SEC Says Senior Citizen Fraudster Preyed On Elderly Victims

December 17, 2015

Financial crimes against the elderly are all the rage these days. Hollywood depicts the crooks as handsome, dashing, young guys and dolls. They have fetching smiles. Killer bods. They live the lifestyle of fast sportscars, pricey condos, magnums of Louis Roederer, and all sorts of glitz and bling. The old folks earned the bucks. The young con artists steal them. In an interesting variation of the young ripping off the older, we have a recent case involving a 62-year-old fraudster, who just about qualifies as a geezer -- sort of depends on whether you buy into that 60-years-of-age line of demarcation (for the record, I am a bit past that line).

Case In Point

In a civil Complaint filed in federal district court for the Central District of California by the Securities and Exchange Commission ("SEC") on December 2, 2015 , we learn this nugget about the Defendant:

9. Robert Mark Seibert, a.k.a. "John Grey," age 62, current residence and employment are unknown. He was the owner and manager of UST. Seibert has never been registered with the SEC, although he took and passed the Series 1 exam in 1976.

10. Seibert has an extensive criminal and regulatory disciplinary record, including a 1993 complaint filed by the SEC which resulted in the entry of an injunction and monetary relief, SEC v. Mitchell Communications Corp. et al. (N.D.Ga. Dec. 21, 1993), Lit. Rel. No. 13950; two separate convictions for wire fraud and conspiracy to commit securities fraud in 2000; a 2005 conviction for grand theft and fraud in the offer of securities in Orange County, California; and 2008 and 2013 Desist and Refrain Orders entered against him by the California Department of Business Oversight related to fraud in connection with his sale of securities in California.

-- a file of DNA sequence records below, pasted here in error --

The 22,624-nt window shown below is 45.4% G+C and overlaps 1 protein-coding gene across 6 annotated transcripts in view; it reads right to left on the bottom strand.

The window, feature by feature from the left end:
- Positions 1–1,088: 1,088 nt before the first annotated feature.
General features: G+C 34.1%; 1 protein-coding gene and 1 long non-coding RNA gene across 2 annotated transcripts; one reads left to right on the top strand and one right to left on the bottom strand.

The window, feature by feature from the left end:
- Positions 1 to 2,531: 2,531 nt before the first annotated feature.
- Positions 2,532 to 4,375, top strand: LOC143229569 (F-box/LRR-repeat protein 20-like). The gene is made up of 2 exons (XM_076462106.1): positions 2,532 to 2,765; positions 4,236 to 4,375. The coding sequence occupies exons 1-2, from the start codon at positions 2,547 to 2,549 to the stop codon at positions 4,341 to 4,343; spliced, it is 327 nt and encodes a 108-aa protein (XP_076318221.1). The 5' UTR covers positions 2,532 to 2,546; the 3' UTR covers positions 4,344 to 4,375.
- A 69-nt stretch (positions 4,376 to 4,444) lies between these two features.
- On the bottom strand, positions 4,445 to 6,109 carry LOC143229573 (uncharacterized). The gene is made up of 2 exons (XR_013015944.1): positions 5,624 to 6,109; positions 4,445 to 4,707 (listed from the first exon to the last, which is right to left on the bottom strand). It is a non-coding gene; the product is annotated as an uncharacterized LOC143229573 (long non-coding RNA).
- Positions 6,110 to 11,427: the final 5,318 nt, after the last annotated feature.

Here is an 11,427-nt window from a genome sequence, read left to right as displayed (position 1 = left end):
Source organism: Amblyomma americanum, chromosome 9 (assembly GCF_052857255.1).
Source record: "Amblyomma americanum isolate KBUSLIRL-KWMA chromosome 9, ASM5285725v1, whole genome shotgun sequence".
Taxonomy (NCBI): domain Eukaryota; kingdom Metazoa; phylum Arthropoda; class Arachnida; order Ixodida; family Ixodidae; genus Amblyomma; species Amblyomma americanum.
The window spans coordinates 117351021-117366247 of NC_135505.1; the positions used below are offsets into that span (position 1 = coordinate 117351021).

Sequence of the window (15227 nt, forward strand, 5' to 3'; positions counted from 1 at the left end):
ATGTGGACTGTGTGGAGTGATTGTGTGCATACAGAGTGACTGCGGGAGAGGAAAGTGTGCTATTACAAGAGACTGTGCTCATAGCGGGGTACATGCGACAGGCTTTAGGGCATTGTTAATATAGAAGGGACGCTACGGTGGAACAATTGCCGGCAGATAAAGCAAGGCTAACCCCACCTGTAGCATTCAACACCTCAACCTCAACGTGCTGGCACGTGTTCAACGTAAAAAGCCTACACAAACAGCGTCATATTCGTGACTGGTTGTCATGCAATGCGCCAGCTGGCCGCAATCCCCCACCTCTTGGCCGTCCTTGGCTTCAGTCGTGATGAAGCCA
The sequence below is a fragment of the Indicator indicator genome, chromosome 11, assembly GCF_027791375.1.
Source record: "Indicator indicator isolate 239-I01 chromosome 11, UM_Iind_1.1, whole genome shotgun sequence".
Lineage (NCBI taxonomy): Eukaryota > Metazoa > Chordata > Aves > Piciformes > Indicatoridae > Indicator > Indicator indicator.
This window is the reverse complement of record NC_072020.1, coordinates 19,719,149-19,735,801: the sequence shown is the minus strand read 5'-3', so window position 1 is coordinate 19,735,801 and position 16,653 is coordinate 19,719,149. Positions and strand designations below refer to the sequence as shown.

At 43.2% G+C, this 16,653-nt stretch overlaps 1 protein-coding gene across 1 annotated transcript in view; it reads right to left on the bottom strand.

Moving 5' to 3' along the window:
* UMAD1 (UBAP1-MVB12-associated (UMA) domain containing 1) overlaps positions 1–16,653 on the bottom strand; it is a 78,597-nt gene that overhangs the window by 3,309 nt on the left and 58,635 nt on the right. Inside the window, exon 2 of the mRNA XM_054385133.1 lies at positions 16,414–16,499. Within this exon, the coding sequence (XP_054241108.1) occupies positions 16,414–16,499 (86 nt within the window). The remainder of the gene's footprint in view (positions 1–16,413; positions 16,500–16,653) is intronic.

Securities and Exchange Commission,Plaintiff, v. Robert Seibert, a.k.a. John Grey, Defendant (SEC Complaint, CDCA,15-CV-09331 /December 2, 2015). NOTE: A civil Complaint merely contains allegations and the Defendant is presumed innocent unless and until proven guilty beyond a preponderance of the evidence in a court of law.

A Shady Biz In The Desert

According to the Complaint, in December 2012, Defendant Seibert formed Universal Stock Transfer ("UST"), which was a Nevada limited liability company operating out of Palm Desert, CA.  UST's business license expired on December 31, 2013, and the company is defunct and has no assets. UST has never been registered with the SEC in any capacity. 

A Grey Area

As the SEC's tale unfolds, Defendant Seibert (under the guise of his alias "John Grey") enlisted a bunch of folks who went by the names of "Ron Woods" and Sebastian Wilson" to cold-call elderly investors, whose ages ran from 56 to 95. There's also a chance that the Grey, Woods, and Wilson aliases were all just guises of Seibert. Nonetheless, I'm sorry to disappoint you but there was nothing particularly clever with this fraud; and, frankly, the whole scam comes off a bit droll given when compared to other more-imaginative stock frauds. According to the Complaint, Seibert and his associates claimed that they were selling over-the-counter stocks that would significantly go up in value within a short time. 

Psst, hey, yeah, you, no. . . not him, you, yeah, I'm talking to you. Listen, I got an inside angle on some stocks and, shhhh, just between us, they're gonna skyrocket and real soon. How do I know? Hey, if ya gotta ask then you're not the smart guy that I had you figgered out to be. 

In more formal terms, this is how the Complaint sets out Seibert/Grey's fraud: 

17. According to UST investors, UST's solicitation efforts followed a typical pattern. First, someone claiming to be "Ron Woods" or "Sebastian Wilson" (the "Sales Agents") called the potential investor, following up with multiple calls. The Sales Agents said they worked for UST and were calling on behalf of UST.